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The Gospel of Mark Antony - 1 - The Jesus Question

Blood of Redemption

Blood of Redemption, Carlos Quevedo
Who was Jesus Christ?

There's less agreement on that then you'd expect.

There are three basic camps on the subject. The largest are those who assume, without giving the matter a great deal of thought, that two thousand years ago there was some Jewish rabbi, first name Jesus, surname Christ, who wandered around the Middle East preaching peace and love, thereby irritating the local religious and political authorities until they solved the problem with some judicious flesh carpentry. This camp figures all the stuff about water turning into wine and walking on water is embellishment made up after the fact, tall tales that grew in the telling from one credulous illiterate peasant to the next, until eventually being written down and formalized by more literate but no less superstitious priests. However, they figure the basic outlines of the story are more or less accurate, and anyhow the moral lessons it encodes are generally pretty good, so who cares? This camp embraces most atheists and agnostics, as well as a surprising number of nominal Christians, typically of the Easter-Christmas-weddings-and-funerals variety.

If you're in that camp you probably don't think you're going to care about the rest of this essay. I urge you to keep reading.

The next camp, also quite large, are the scriptural literalists. They insist that everything in the Bible is true, being the divinely inspired Word of God, and this most certainly includes everything in the New Testament's gospels. For them, Jesus Christ was an actual historical figure1, whose life was exactly as presented by the apostles: he was literally born of a virgin mother impregnated by God himself, he really cast out demons and healed with a touch, he actually danced on water, caused storms to calm themselves with a wave of his hand, was crucified, died, was buried, and rose again.

If you're in that camp, you're probably going to get very annoyed by this essay. I especially urge you to keep reading.

Vader

'The Special Relationship': How the British Reconquered the United States and Established an Anglo-American Empire

anglo american empire Great Britain United States

The Anglo-American Empire
"Neither the sure prevention of war, nor the continuous rise of world organisation will be gained without ... a special relationship between the British Commonwealth and Empire and the United States...not only the growing friendship and mutual understanding between our two vast but kindred systems of society, but the continuance of the intimate relationship between our military advisers". — Winston Churchill, 'Iron Curtain Speech', 1946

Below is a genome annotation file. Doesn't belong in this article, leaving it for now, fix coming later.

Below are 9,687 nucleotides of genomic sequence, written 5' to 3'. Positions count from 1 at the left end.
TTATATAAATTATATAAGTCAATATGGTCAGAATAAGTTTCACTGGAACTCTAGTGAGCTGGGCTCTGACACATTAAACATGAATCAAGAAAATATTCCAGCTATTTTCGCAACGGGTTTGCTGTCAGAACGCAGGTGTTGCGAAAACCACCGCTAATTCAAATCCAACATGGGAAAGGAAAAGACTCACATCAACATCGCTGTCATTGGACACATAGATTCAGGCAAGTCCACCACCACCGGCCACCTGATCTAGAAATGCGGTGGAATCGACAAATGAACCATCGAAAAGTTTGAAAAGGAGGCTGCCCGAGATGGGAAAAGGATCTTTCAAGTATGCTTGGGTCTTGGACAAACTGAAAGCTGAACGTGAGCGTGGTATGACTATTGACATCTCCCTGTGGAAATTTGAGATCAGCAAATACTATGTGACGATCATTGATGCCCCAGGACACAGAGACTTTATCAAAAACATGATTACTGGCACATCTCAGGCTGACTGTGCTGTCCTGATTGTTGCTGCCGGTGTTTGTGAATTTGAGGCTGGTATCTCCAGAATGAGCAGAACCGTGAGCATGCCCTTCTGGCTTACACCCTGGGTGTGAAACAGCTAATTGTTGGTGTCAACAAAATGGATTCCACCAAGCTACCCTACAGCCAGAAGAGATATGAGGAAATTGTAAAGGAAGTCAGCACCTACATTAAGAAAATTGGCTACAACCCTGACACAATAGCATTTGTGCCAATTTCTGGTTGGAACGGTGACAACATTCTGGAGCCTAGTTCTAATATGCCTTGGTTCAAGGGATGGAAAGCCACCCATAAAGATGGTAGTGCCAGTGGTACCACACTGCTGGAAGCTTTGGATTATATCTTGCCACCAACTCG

This will sound like an outrageous statement to many. How could the British have reconquered the United States?! They never won any war against her and by the 20th century had always fought alongside the United States as a trusted ally. And isn't it rather the opposite, doesn't the United States dictate British foreign policy at this point?

It is true, Britain never won a war against the United States, and it was understood by the mid-19th century that the British would never succeed in conquering the United States externally. Rather, if they were to be successful, she would need to be conquered from within, to which this paper is dedicated to telling the story of.

Telescope

Stonehenge may be an ancient solar calendar says new study

A new study explains how the ancient solar calendar may have worked at Stonehenge — and why it was constructed in the first place.
Stonehenge
© Drone Explorer/Shutterstock
Stonehenge has always been shrouded in mystery. The ancient monument and burial site in southern England has been around for more than 5,000 years — but its purpose isn't completely clear. Researchers have long speculated the enormous stones were erected in the shape of an ancient calendar, but no one could explain how it worked.

Then came the COVID-19 pandemic, and with it a chance for Stonehenge expert Timothy Darvill to visit the site during the day when the sun was shining and tourists were scarce. He had more time than he ever thought possible to contemplate a possible calendar design. Then one day it came to him.

Dig

Long lost palace of Genghis Khan's grandson may have been found in Turkey

turkey genghis khan
© The Daily Sabah / Anadolu Agency